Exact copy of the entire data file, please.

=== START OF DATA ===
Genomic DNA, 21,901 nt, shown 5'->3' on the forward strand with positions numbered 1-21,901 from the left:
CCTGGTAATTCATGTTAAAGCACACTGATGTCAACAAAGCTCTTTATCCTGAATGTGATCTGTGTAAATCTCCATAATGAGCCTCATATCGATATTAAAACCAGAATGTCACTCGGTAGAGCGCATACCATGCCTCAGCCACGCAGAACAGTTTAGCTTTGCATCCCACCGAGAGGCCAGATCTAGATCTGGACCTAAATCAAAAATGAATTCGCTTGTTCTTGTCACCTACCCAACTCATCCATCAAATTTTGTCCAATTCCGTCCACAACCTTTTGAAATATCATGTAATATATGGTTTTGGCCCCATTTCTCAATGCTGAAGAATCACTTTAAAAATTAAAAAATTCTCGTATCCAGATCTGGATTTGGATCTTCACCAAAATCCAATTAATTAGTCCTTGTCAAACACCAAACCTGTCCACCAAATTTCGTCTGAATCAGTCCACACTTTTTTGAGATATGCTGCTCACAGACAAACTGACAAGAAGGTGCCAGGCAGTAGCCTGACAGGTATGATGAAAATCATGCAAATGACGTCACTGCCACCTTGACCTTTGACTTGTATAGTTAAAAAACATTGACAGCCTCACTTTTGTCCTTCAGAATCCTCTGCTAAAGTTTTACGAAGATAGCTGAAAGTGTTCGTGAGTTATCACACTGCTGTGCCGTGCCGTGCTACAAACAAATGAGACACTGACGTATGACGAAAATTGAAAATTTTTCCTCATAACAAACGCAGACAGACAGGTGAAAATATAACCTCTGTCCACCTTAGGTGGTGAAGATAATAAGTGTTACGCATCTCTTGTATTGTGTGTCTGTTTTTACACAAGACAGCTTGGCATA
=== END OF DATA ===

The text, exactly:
Genomic DNA, 21,901 nt, shown 5'->3' on the forward strand with positions numbered 1-21,901 from the left:
CCTGGTAATTCATGTTAAAGCACACTGATGTCAACAAAGCTCTTTATCCTGAATGTGATCTGTGTAAATCTCCATAATGAGCCTCATATCGATATTAAAACCAGAATGTCACTCGGTAGAGCGCATACCATGCCTCAGCCACGCAGAACAGTTTAGCTTTGCATCCCACCGAGAGGCCAGATCTAGATCTGGACCTAAATCAAAAATGAATTCGCTTGTTCTTGTCACCTACCCAACTCATCCATCAAATTTTGTCCAATTCCGTCCACAACCTTTTGAAATATCATGTAATATATGGTTTTGGCCCCATTTCTCAATGCTGAAGAATCACTTTAAAAATTAAAAAATTCTCGTATCCAGATCTGGATTTGGATCTTCACCAAAATCCAATTAATTAGTCCTTGTCAAACACCAAACCTGTCCACCAAATTTCGTCTGAATCAGTCCACACTTTTTTGAGATATGCTGCTCACAGACAAACTGACAAGAAGGTGCCAGGCAGTAGCCTGACAGGTATGATGAAAATCATGCAAATGACGTCACTGCCACCTTGACCTTTGACTTGTATAGTTAAAAAACATTGACAGCCTCACTTTTGTCCTTCAGAATCCTCTGCTAAAGTTTTACGAAGATAGCTGAAAGTGTTCGTGAGTTATCACACTGCTGTGCCGTGCCGTGCTACAAACAAATGAGACACTGACGTATGACGAAAATTGAAAATTTTTCCTCATAACAAACGCAGACAGACAGGTGAAAATATAACCTCTGTCCACCTTAGGTGGTGAAGATAATAAGTGTTACGCATCTCTTGTATTGTGTGTCTGTTTTTACACAAGACAGCTTGGCATA